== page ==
Soccer offers opportunities to 3 area teens

It all started with Little Feet according to Homer siblings Drew and Lyndsay Brown. The two Homer High School students’ soccer talents are taking them to Hawaii and Vegas in 2013 respectively.

Both put on their first pair of soccer cleats before entering elementary school with the help of Homer’s Little Feet program, and have stuck with the sport ever since. Nearly 10 years later, Lindsay leaves next week with fellow Homer High classmate Samantha Draves to play for the Alaska team in the Olympic Development Program (ODP) in Las Vegas, Nev.

The two will play in the U.S. Youth Soccer ODP Region IV tournament starting Jan. 11, comprised of 14 other state teams in the western region. A team of 16 players from all over Alaska leaves the state Monday to start practice in Nevada under Coach Barat Killian.

The country- and pop-listening freshman went through four elimination tryouts in Soldotna and Anchorage in August to make the team.

“I was really surprised when I was chosen for the team. I didn’t think I did my best at tryouts,” said Lyndsay.

Lyndsay and Samantha are both excited for the trip to the high desert next week; the tournament will be their first time going to Las Vegas.

Samantha, also a freshman at Homer High, recently moved to Homer from Philadelphia. For Draves, making the ODP team was exciting.

“I never thought this was going to happen. Back in Philadelphia, the farthest I ever got was the fifth division out of nine division, so to be playing the highest level in Alaska feels great,” said Draves.

Though a long way from her roots on the East Coast, Draves enjoys the size and scenic feel of Homer.

“I am definitely happy with where I am,” said Draves.

After the ODP tournament, Lyndsay and Samantha will try out for the high school soccer team in the spring. Lyndsay’s ultimate goal is to go to college on a soccer or basketball scholarship.

Lyndsay’s soccer successes take after those of her older brother Drew. As a sophomore at Homer High, his skill on the JV soccer team last spring got him a seat on the bench and some playing time on the varsity team at State.

“Coach Warren Woldorf invited me to sit on the bench at State. I never played at that high of a level before. It was different and faster,” said Drew.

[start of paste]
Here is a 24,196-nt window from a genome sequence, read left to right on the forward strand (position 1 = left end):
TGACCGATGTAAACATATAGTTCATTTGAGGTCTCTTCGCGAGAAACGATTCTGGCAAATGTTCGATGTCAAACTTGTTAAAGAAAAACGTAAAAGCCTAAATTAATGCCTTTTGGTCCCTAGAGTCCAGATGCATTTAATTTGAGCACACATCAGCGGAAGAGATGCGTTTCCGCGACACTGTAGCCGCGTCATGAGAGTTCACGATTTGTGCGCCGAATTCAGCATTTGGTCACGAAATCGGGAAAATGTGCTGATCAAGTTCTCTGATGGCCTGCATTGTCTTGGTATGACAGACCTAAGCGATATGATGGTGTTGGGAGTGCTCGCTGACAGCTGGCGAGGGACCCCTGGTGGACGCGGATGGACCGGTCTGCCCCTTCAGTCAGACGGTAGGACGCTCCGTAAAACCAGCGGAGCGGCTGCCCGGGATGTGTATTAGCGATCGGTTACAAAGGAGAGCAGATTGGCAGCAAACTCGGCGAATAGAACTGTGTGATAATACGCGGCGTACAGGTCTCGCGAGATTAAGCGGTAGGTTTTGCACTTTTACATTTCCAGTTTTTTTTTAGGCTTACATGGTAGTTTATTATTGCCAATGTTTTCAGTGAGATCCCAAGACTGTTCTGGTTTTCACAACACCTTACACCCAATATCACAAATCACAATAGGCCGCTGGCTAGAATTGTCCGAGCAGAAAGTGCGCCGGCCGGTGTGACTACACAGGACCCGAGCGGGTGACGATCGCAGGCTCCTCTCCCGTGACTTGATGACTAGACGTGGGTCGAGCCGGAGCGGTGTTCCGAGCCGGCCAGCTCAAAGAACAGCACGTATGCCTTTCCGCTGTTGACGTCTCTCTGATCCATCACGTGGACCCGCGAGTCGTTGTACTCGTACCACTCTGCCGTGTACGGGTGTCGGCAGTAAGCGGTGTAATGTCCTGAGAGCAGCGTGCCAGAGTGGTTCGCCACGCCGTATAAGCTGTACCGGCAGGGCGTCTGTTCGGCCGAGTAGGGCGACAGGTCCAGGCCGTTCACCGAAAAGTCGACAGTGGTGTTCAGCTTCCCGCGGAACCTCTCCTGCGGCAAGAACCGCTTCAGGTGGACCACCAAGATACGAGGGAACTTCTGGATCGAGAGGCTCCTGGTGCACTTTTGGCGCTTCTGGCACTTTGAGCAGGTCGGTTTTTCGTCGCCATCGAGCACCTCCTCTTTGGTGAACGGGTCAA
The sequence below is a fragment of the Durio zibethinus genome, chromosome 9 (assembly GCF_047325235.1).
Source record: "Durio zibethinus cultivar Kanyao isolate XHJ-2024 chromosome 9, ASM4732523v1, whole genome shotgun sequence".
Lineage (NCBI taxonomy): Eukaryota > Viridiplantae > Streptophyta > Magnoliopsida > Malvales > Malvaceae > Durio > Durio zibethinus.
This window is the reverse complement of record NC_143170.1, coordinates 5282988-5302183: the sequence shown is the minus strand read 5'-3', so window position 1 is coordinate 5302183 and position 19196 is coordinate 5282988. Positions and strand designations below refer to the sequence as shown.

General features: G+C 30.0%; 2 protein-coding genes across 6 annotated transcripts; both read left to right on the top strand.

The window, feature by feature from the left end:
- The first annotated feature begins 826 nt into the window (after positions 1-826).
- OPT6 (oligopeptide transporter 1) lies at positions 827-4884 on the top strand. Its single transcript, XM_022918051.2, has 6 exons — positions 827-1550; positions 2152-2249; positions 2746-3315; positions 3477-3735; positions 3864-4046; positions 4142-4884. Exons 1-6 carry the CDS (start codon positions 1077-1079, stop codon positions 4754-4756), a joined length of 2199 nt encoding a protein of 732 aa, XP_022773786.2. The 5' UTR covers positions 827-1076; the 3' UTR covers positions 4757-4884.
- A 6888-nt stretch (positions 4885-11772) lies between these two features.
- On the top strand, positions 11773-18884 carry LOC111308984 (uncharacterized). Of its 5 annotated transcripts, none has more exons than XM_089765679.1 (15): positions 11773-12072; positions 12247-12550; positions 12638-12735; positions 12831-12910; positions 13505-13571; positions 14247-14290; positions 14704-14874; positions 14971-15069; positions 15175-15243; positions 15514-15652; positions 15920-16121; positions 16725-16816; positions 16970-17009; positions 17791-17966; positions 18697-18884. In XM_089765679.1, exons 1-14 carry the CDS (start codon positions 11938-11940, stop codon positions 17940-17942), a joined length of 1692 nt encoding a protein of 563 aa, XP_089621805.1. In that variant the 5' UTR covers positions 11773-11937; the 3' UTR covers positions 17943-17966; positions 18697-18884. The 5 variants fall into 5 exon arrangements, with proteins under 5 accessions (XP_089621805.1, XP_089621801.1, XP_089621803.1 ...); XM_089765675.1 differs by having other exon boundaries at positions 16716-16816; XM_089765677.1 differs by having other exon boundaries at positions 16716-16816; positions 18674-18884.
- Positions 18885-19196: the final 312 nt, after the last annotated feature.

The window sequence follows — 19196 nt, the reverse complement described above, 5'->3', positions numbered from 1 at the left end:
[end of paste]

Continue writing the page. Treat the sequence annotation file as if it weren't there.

Since the State invite, Drew has grown to learn more about high-level soccer. Playing for the Cook Inlet Soccer Club (CISC), Drew spent his summer in Anchorage four days a week to practice with the CISC U17 team.

Drew’s mother, Kristen Brown, says the summer was crazy with shuttling two soccer kids around to all their games and practices, but it is well worth it.

“I am excited and thrilled for them. It is such a great opportunity for them to go outside of the state so they can see where they can go with soccer,” said Brown. “This is Drew’s last opportunity to do something with soccer before he turns 16 and starts driving and working.”

The CISC U17 team manager Holly Norwood recruited Drew for the team and recognizes his time commitment to the team.

“He puts in a lot to get up to Anchorage. He is a wonderful defenseman and a great addition to the team,” said Norwood.

Drew’s team of elite players from all over the state went on to win state championships in August. This June they will travel to Hawaii to play in the Far West Regional tournament, coached by West High School’s soccer coach, Laef Eggan.

“I am excited for the tournament. It will be great to play against teams outside of Alaska,” said Drew.

Former Homer resident, Porter Livingston, also played on the CISC team. Livingston has moved to Portland, Ore., but will join the team in Hawaii for the tournament.

Despite Drew’s new experiences in the competitive soccer world, the self-proclaimed accident-prone 15-year-old says his best memories of soccer are of winning borough championships two years in a row at Homer Middle School under coach Tim Daugharty.

When not on the field or on the basketball court, Drew works hard in his science class with hopes of studying sports medicine in college, an influence from being accident-prone he says. It’s sports medicine if the professional soccer career falls, that is.

“I’ve always had this dream of playing pro soccer in Europe,” said Drew. “In Europe because soccer is better over there.”